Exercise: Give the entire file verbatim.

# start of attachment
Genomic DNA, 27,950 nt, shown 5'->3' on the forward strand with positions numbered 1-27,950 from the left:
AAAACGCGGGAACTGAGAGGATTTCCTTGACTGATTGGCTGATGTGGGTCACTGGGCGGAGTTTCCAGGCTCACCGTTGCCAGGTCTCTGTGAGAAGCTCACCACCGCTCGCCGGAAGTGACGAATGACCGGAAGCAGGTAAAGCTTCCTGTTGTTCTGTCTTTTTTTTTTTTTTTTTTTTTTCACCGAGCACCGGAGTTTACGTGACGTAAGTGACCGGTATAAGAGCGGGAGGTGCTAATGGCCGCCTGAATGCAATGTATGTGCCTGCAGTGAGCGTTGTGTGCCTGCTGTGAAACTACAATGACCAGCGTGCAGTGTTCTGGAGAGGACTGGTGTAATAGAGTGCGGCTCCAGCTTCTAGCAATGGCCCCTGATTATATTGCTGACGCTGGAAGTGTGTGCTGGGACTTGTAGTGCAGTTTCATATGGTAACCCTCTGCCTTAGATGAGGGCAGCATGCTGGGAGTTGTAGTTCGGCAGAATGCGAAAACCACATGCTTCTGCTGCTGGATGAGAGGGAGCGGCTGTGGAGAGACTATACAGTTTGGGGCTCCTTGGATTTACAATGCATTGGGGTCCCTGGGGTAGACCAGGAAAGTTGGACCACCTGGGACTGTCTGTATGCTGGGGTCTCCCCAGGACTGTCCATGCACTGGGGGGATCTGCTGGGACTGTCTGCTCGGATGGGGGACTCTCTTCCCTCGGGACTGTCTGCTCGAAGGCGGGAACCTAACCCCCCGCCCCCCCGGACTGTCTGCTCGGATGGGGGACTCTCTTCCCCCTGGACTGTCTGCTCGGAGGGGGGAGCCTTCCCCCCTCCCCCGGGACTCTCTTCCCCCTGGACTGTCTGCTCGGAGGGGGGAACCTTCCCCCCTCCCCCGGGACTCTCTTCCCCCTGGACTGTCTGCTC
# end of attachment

Genomic DNA, 27,950 nt, shown 5'->3' on the forward strand with positions numbered 1-27,950 from the left:
AAAACGCGGGAACTGAGAGGATTTCCTTGACTGATTGGCTGATGTGGGTCACTGGGCGGAGTTTCCAGGCTCACCGTTGCCAGGTCTCTGTGAGAAGCTCACCACCGCTCGCCGGAAGTGACGAATGACCGGAAGCAGGTAAAGCTTCCTGTTGTTCTGTCTTTTTTTTTTTTTTTTTTTTTTCACCGAGCACCGGAGTTTACGTGACGTAAGTGACCGGTATAAGAGCGGGAGGTGCTAATGGCCGCCTGAATGCAATGTATGTGCCTGCAGTGAGCGTTGTGTGCCTGCTGTGAAACTACAATGACCAGCGTGCAGTGTTCTGGAGAGGACTGGTGTAATAGAGTGCGGCTCCAGCTTCTAGCAATGGCCCCTGATTATATTGCTGACGCTGGAAGTGTGTGCTGGGACTTGTAGTGCAGTTTCATATGGTAACCCTCTGCCTTAGATGAGGGCAGCATGCTGGGAGTTGTAGTTCGGCAGAATGCGAAAACCACATGCTTCTGCTGCTGGATGAGAGGGAGCGGCTGTGGAGAGACTATACAGTTTGGGGCTCCTTGGATTTACAATGCATTGGGGTCCCTGGGGTAGACCAGGAAAGTTGGACCACCTGGGACTGTCTGTATGCTGGGGTCTCCCCAGGACTGTCCATGCACTGGGGGGATCTGCTGGGACTGTCTGCTCGGATGGGGGACTCTCTTCCCTCGGGACTGTCTGCTCGAAGGCGGGAACCTAACCCCCCGCCCCCCCGGACTGTCTGCTCGGATGGGGGACTCTCTTCCCCCTGGACTGTCTGCTCGGAGGGGGGAGCCTTCCCCCCTCCCCCGGGACTCTCTTCCCCCTGGACTGTCTGCTCGGAGGGGGGAACCTTCCCCCCTCCCCCGGGACTCTCTTCCCCCTGGACTGTCTGCTC